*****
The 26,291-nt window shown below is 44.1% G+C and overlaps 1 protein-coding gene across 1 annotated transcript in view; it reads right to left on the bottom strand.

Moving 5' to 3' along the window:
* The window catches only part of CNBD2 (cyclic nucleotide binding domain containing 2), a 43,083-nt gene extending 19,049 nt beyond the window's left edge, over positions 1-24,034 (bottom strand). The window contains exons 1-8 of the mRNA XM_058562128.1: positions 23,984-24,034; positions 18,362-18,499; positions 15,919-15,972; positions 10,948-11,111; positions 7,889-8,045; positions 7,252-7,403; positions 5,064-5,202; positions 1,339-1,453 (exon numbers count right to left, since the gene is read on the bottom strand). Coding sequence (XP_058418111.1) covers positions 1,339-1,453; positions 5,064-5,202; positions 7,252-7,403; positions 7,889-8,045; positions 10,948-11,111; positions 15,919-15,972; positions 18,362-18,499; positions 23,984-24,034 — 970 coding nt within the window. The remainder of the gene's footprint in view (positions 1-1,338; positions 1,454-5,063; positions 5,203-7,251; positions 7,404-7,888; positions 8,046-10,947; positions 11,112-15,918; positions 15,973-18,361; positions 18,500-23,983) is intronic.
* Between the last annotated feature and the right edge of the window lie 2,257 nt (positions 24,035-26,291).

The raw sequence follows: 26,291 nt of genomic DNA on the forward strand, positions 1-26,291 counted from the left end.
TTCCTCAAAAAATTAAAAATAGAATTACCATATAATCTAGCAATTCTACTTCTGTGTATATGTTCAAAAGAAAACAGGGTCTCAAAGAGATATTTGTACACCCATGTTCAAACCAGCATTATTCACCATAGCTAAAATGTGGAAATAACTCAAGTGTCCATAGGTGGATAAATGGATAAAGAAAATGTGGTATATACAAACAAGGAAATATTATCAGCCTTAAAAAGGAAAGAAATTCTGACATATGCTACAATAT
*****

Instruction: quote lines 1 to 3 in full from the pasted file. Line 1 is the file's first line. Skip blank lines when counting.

The 26,291-nt window shown below is 44.1% G+C and overlaps 1 protein-coding gene across 1 annotated transcript in view; it reads right to left on the bottom strand.

Moving 5' to 3' along the window:
* The window catches only part of CNBD2 (cyclic nucleotide binding domain containing 2), a 43,083-nt gene extending 19,049 nt beyond the window's left edge, over positions 1-24,034 (bottom strand). The window contains exons 1-8 of the mRNA XM_058562128.1: positions 23,984-24,034; positions 18,362-18,499; positions 15,919-15,972; positions 10,948-11,111; positions 7,889-8,045; positions 7,252-7,403; positions 5,064-5,202; positions 1,339-1,453 (exon numbers count right to left, since the gene is read on the bottom strand). Coding sequence (XP_058418111.1) covers positions 1,339-1,453; positions 5,064-5,202; positions 7,252-7,403; positions 7,889-8,045; positions 10,948-11,111; positions 15,919-15,972; positions 18,362-18,499; positions 23,984-24,034 — 970 coding nt within the window. The remainder of the gene's footprint in view (positions 1-1,338; positions 1,454-5,063; positions 5,203-7,251; positions 7,404-7,888; positions 8,046-10,947; positions 11,112-15,918; positions 15,973-18,361; positions 18,500-23,983) is intronic.